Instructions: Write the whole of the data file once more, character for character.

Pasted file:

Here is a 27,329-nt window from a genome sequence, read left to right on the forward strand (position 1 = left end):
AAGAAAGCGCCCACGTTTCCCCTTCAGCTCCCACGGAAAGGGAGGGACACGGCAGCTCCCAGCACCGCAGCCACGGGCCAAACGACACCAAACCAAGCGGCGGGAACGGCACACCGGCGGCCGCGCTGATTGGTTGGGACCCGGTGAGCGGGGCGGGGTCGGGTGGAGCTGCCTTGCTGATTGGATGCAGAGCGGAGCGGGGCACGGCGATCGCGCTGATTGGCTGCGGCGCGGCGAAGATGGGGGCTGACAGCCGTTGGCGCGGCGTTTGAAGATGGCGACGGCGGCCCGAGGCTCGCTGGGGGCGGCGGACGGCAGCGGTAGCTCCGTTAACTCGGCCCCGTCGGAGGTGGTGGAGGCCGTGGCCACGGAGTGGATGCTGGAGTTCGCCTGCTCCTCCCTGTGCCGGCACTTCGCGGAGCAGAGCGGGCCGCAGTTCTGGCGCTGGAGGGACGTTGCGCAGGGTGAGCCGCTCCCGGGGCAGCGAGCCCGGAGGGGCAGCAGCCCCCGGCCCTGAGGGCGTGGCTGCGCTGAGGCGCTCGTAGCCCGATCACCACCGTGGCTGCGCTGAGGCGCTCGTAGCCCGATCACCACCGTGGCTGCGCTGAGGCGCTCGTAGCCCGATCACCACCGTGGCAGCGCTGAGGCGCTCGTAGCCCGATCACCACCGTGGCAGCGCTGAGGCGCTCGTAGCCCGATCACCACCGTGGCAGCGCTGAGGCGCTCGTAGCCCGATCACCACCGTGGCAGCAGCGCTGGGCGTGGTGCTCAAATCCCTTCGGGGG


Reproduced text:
Here is a 27,329-nt window from a genome sequence, read left to right on the forward strand (position 1 = left end):
AAGAAAGCGCCCACGTTTCCCCTTCAGCTCCCACGGAAAGGGAGGGACACGGCAGCTCCCAGCACCGCAGCCACGGGCCAAACGACACCAAACCAAGCGGCGGGAACGGCACACCGGCGGCCGCGCTGATTGGTTGGGACCCGGTGAGCGGGGCGGGGTCGGGTGGAGCTGCCTTGCTGATTGGATGCAGAGCGGAGCGGGGCACGGCGATCGCGCTGATTGGCTGCGGCGCGGCGAAGATGGGGGCTGACAGCCGTTGGCGCGGCGTTTGAAGATGGCGACGGCGGCCCGAGGCTCGCTGGGGGCGGCGGACGGCAGCGGTAGCTCCGTTAACTCGGCCCCGTCGGAGGTGGTGGAGGCCGTGGCCACGGAGTGGATGCTGGAGTTCGCCTGCTCCTCCCTGTGCCGGCACTTCGCGGAGCAGAGCGGGCCGCAGTTCTGGCGCTGGAGGGACGTTGCGCAGGGTGAGCCGCTCCCGGGGCAGCGAGCCCGGAGGGGCAGCAGCCCCCGGCCCTGAGGGCGTGGCTGCGCTGAGGCGCTCGTAGCCCGATCACCACCGTGGCTGCGCTGAGGCGCTCGTAGCCCGATCACCACCGTGGCTGCGCTGAGGCGCTCGTAGCCCGATCACCACCGTGGCAGCGCTGAGGCGCTCGTAGCCCGATCACCACCGTGGCAGCGCTGAGGCGCTCGTAGCCCGATCACCACCGTGGCAGCGCTGAGGCGCTCGTAGCCCGATCACCACCGTGGCAGCAGCGCTGGGCGTGGTGCTCAAATCCCTTCGGGGG